You might think of this as an addendum to my Scialabba post the other day, where I quoted him as having said: “To put it non-metaphorically: if we want a durably decent society, we have to improve the quality of political discussion. Yes, we will always need to address people’s hearts and imaginations. But in the long run, their ability to think, to see through right-wing (and left-wing) bullshit, is even more important.”

So, apropos of that, there’s this post at CNN.com about the tea parties yesterday.

First, the title. I think it’s trying to be funny: “Tea Party: Will you be drinking or dunking?” But then again, how can we be sure? Am I a drinker or a dunker? If I drink, does that mean I support the bailouts? Is that akin to drinking the kool-aid? And whose kool-aid is it: the right’s or the left’s? If I dunk, am I expressing my dissatisfaction with the bailouts by (metaphorically) slam-dunking my cup into the pavement? Or is the dunk a gesture of anti-protest protest? I’m as mixed up as this metaphor.

Then there’s the text itself:

Activists are holding these events on tax day to voice their opposition to the current tax system and the federal government’s spending decisions, such as bailing out the banks and the auto industry.

So, what do you think? Have President Obama and Congress taken the right steps to help the ailing economy? Have Republicans been smart to oppose his fiscal policies? Does the tax code need an overhaul?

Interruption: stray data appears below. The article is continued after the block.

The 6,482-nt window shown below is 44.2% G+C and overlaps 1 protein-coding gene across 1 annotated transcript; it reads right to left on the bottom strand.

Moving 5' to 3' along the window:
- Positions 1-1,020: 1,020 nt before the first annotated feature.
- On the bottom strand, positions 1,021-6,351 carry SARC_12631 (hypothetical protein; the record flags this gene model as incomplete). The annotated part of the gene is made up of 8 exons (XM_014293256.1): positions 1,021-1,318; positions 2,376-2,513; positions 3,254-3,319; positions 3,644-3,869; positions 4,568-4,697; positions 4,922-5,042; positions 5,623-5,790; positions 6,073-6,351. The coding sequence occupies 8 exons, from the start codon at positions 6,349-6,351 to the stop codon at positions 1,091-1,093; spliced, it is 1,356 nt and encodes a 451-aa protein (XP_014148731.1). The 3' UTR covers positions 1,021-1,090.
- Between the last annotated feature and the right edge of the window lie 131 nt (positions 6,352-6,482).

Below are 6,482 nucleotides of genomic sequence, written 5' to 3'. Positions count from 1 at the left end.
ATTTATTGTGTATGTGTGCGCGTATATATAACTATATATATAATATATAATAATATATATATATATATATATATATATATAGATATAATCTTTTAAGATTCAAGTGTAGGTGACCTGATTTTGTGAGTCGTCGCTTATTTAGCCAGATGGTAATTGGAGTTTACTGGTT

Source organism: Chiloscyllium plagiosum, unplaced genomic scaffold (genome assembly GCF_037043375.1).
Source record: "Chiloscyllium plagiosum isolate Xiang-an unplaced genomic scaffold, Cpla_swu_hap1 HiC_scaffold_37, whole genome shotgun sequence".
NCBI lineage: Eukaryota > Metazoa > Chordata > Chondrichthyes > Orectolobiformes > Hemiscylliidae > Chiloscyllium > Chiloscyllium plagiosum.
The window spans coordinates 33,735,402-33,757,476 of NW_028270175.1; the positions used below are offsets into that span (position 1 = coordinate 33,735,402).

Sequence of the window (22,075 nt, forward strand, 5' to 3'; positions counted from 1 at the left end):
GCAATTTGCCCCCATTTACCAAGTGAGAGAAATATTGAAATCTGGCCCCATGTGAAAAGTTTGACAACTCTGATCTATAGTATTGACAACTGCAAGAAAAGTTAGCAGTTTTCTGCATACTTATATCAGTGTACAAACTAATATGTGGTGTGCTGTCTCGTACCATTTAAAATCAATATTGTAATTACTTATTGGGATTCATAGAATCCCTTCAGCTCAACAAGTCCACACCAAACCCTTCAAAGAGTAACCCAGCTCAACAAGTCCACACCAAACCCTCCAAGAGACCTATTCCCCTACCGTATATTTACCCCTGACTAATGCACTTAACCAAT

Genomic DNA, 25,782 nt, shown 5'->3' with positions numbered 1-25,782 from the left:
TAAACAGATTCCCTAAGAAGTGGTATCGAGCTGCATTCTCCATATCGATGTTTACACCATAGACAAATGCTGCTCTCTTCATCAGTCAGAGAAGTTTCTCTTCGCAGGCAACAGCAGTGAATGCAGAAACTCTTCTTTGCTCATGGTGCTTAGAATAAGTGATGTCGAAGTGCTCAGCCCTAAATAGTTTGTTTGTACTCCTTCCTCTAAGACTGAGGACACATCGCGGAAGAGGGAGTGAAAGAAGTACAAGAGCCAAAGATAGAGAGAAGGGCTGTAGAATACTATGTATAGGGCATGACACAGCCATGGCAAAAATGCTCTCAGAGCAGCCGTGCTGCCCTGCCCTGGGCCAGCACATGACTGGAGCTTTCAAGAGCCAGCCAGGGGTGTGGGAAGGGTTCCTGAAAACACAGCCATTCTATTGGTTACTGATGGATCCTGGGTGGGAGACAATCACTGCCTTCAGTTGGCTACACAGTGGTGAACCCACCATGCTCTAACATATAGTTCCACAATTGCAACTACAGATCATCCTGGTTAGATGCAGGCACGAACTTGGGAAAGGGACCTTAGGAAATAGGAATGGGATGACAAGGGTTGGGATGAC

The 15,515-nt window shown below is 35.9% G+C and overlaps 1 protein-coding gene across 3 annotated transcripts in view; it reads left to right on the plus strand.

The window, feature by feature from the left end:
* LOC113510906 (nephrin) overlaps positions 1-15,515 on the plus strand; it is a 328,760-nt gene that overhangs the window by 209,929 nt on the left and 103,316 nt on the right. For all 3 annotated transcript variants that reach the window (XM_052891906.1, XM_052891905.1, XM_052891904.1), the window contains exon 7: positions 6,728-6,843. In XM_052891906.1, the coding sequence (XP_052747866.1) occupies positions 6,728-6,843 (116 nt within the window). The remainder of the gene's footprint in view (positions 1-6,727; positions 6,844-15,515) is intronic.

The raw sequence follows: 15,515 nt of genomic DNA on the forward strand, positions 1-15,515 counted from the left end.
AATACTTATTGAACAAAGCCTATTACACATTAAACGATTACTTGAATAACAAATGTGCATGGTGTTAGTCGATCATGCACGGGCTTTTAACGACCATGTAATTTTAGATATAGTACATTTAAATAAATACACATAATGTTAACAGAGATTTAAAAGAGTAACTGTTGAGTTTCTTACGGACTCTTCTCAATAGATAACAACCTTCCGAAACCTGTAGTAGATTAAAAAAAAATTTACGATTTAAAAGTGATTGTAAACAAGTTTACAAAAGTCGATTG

You can go to the post itself and read the comments to see the exact thing Scialabba’s addressing when he writes: “if we want a durably decent society, we have to improve the quality of political discussion.” Clearly, if those comments are any indication, it would be decent if people were better informed and a bit nicer.

But let’s not just blame “people.” After all, who invited them to share their opinions, however ill-mannered or -informed? The so-called “political editor” who abandoned his job altogether and opened up space on a major news site to free-wheeling opinion-mongering. The result isn’t even up to the standards of wikipedia, which presents a much-contested final product that can at least claim some Peircean-Habermasian legitimacy. Instead, there’s several hundred comments worth of unregulated, unproductive bitching. (It’s almost like reading Stanley Fish’s blog.) There’s a place for that, of course, but that place is ideally a place, somewhere you could have a beer or a coffee or a smoke during the more tedious parts of it. Having someone to flirt with goes a long way towards making idiots seem tolerable, no? And it’s nice, decent even, to participate in a richer emotive environment than you can get by combining semicolons and parentheses.

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